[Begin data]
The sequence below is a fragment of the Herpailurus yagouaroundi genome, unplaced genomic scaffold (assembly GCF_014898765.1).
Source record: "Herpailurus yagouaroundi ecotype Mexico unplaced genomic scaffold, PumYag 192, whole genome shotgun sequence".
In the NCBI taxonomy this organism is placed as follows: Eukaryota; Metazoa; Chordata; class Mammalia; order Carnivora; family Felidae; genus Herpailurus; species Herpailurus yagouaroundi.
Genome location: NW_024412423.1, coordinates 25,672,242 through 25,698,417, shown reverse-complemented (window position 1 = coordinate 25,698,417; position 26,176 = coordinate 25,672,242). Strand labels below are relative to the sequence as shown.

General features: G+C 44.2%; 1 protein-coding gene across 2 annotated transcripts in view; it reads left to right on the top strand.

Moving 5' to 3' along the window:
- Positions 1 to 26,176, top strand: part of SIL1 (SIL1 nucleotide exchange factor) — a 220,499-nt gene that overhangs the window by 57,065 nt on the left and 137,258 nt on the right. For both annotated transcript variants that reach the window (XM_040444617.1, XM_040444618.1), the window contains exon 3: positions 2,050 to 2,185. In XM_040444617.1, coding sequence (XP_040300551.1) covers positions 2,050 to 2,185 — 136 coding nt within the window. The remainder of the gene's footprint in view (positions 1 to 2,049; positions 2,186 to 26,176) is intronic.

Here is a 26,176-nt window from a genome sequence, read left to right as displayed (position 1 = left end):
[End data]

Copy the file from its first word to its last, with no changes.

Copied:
The sequence below is a fragment of the Herpailurus yagouaroundi genome, unplaced genomic scaffold (assembly GCF_014898765.1).
Source record: "Herpailurus yagouaroundi ecotype Mexico unplaced genomic scaffold, PumYag 192, whole genome shotgun sequence".
In the NCBI taxonomy this organism is placed as follows: Eukaryota; Metazoa; Chordata; class Mammalia; order Carnivora; family Felidae; genus Herpailurus; species Herpailurus yagouaroundi.
Genome location: NW_024412423.1, coordinates 25,672,242 through 25,698,417, shown reverse-complemented (window position 1 = coordinate 25,698,417; position 26,176 = coordinate 25,672,242). Strand labels below are relative to the sequence as shown.

General features: G+C 44.2%; 1 protein-coding gene across 2 annotated transcripts in view; it reads left to right on the top strand.

Moving 5' to 3' along the window:
- Positions 1 to 26,176, top strand: part of SIL1 (SIL1 nucleotide exchange factor) — a 220,499-nt gene that overhangs the window by 57,065 nt on the left and 137,258 nt on the right. For both annotated transcript variants that reach the window (XM_040444617.1, XM_040444618.1), the window contains exon 3: positions 2,050 to 2,185. In XM_040444617.1, coding sequence (XP_040300551.1) covers positions 2,050 to 2,185 — 136 coding nt within the window. The remainder of the gene's footprint in view (positions 1 to 2,049; positions 2,186 to 26,176) is intronic.

Here is a 26,176-nt window from a genome sequence, read left to right as displayed (position 1 = left end):